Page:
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Deaths during H1N1 vaccine campaign could be misinterpreted

Kathleen Blanchard's picture

According to a new study, medical events or deaths that occur during a flu vaccine campaign, like the current H1N1 program, might be easy for the public to misinterpret, undermining vaccination efforts. Public concern about deaths and adverse advents that happen daily, unrelated to flu vaccine, can prevent people from receiving immunizations, even if the cause is unrelated to the vaccine.

The authors of a publication in the Lancet included an international team of investigators led by Cincinnati Children's Hospital Medical Center concluded that the public could incorrectly associate unrelated health events with the H1N1 vaccine. Their findings, looking at past events, show interruptions in flu campaigns, associated with reports of deaths that would have been expected, and were not vaccine related.

According to Steven Black, M.D., lead author and a physician in the Center for Global Health and Division of Infectious Diseases at Cincinnati Children's, "Regardless of whether someone gets the vaccine, bad things happen to people every day and generally occur at fairly predictable rates. Identifying real safety concerns with new vaccines means we have to untangle actual safety signals from background medical events, which are those that would happen without vaccination."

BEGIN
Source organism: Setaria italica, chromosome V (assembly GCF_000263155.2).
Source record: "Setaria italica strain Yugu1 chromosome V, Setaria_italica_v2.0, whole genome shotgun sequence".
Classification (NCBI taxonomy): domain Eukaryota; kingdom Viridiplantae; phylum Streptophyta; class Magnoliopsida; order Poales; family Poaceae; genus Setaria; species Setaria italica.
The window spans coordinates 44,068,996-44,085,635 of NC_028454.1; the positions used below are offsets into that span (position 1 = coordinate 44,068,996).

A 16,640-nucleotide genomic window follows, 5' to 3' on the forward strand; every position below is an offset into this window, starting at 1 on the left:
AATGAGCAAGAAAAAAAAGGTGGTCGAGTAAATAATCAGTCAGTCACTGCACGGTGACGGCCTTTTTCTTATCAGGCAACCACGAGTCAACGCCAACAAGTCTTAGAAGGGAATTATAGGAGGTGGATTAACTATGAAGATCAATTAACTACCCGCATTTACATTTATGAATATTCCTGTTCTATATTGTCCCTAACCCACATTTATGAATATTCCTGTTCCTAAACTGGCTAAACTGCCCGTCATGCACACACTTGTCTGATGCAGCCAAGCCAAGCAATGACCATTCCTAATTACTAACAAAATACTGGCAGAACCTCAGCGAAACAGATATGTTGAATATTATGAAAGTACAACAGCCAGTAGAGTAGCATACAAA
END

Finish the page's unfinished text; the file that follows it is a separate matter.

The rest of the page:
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The paper cited four deaths that interrupted a seasonal flu vaccine campaign in Israel in 2006. News coverage about the deaths during the flu vaccine campaign received wide attention, undermining flu vaccination efforts. In that instance, all four deaths were related to underlying medical conditions. Based on the author’s analysis, there was no higher rate or unexpected deaths associated with flu vaccine.

The authors also site incidences of Guillian-Barre Syndrome cases that occurred during the swine flu vaccination campaign in 1976 and 1977. Since the syndrome is expected to occur in one out of every 100,000 people a year, the authors concluded Guillian-Barre Syndrome cases should be expected – with or without vaccines. Black says interpreting adverse events from H1N1 flu vaccine is important, but should be done "judiciously".

The authors write, "The reporting of even a fraction of such a large number of case as adverse events following immunization, with attendant media coverage, would likely give rise to high levels public concern, even though the occurrence of such cases was completely predictable and would have happened in the absence of a mass campaign."

Thus, the authors suggest that the public and news media exercise caution in interpreting deaths and adverse events during vaccine campaigns, so as not to sway the public from making informed decisions about receiving flu vaccines. The authors say …”people die or develop serious illnesses every day”, and the public is not good at evaluating vaccine risks. The message is that the public could misinterpret adverse health events that would otherwise be expected during flu vaccine campaigns, undermining vaccination efforts.